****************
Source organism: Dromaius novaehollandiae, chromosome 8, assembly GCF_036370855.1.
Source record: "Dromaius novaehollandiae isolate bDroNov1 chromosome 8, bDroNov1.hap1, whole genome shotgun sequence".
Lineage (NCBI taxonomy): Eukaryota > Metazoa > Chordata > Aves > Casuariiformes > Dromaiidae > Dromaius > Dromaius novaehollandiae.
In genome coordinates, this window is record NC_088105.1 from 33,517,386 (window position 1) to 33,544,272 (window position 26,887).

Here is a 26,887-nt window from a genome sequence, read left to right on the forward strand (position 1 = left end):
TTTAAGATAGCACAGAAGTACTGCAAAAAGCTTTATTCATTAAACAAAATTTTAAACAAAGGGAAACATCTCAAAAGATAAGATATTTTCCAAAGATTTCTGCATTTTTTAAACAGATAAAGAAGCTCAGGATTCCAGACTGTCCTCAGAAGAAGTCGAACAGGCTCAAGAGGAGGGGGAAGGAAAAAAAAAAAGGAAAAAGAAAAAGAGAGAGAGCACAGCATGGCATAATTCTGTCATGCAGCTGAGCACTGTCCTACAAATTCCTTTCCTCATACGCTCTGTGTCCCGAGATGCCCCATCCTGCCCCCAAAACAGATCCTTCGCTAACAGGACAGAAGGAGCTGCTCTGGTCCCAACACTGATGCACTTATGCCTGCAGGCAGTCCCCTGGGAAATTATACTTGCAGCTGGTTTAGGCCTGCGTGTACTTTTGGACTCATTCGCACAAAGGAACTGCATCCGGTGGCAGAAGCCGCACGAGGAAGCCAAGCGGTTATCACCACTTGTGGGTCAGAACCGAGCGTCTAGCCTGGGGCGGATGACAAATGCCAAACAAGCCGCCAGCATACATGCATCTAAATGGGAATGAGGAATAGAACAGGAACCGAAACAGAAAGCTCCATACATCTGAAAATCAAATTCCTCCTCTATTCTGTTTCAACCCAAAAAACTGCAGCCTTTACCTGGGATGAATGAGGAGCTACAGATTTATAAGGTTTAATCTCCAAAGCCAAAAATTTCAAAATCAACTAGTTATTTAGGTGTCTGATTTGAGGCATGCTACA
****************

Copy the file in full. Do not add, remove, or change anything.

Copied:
Source organism: Dromaius novaehollandiae, chromosome 8, assembly GCF_036370855.1.
Source record: "Dromaius novaehollandiae isolate bDroNov1 chromosome 8, bDroNov1.hap1, whole genome shotgun sequence".
Lineage (NCBI taxonomy): Eukaryota > Metazoa > Chordata > Aves > Casuariiformes > Dromaiidae > Dromaius > Dromaius novaehollandiae.
In genome coordinates, this window is record NC_088105.1 from 33,517,386 (window position 1) to 33,544,272 (window position 26,887).

Here is a 26,887-nt window from a genome sequence, read left to right on the forward strand (position 1 = left end):
TTTAAGATAGCACAGAAGTACTGCAAAAAGCTTTATTCATTAAACAAAATTTTAAACAAAGGGAAACATCTCAAAAGATAAGATATTTTCCAAAGATTTCTGCATTTTTTAAACAGATAAAGAAGCTCAGGATTCCAGACTGTCCTCAGAAGAAGTCGAACAGGCTCAAGAGGAGGGGGAAGGAAAAAAAAAAAGGAAAAAGAAAAAGAGAGAGAGCACAGCATGGCATAATTCTGTCATGCAGCTGAGCACTGTCCTACAAATTCCTTTCCTCATACGCTCTGTGTCCCGAGATGCCCCATCCTGCCCCCAAAACAGATCCTTCGCTAACAGGACAGAAGGAGCTGCTCTGGTCCCAACACTGATGCACTTATGCCTGCAGGCAGTCCCCTGGGAAATTATACTTGCAGCTGGTTTAGGCCTGCGTGTACTTTTGGACTCATTCGCACAAAGGAACTGCATCCGGTGGCAGAAGCCGCACGAGGAAGCCAAGCGGTTATCACCACTTGTGGGTCAGAACCGAGCGTCTAGCCTGGGGCGGATGACAAATGCCAAACAAGCCGCCAGCATACATGCATCTAAATGGGAATGAGGAATAGAACAGGAACCGAAACAGAAAGCTCCATACATCTGAAAATCAAATTCCTCCTCTATTCTGTTTCAACCCAAAAAACTGCAGCCTTTACCTGGGATGAATGAGGAGCTACAGATTTATAAGGTTTAATCTCCAAAGCCAAAAATTTCAAAATCAACTAGTTATTTAGGTGTCTGATTTGAGGCATGCTACA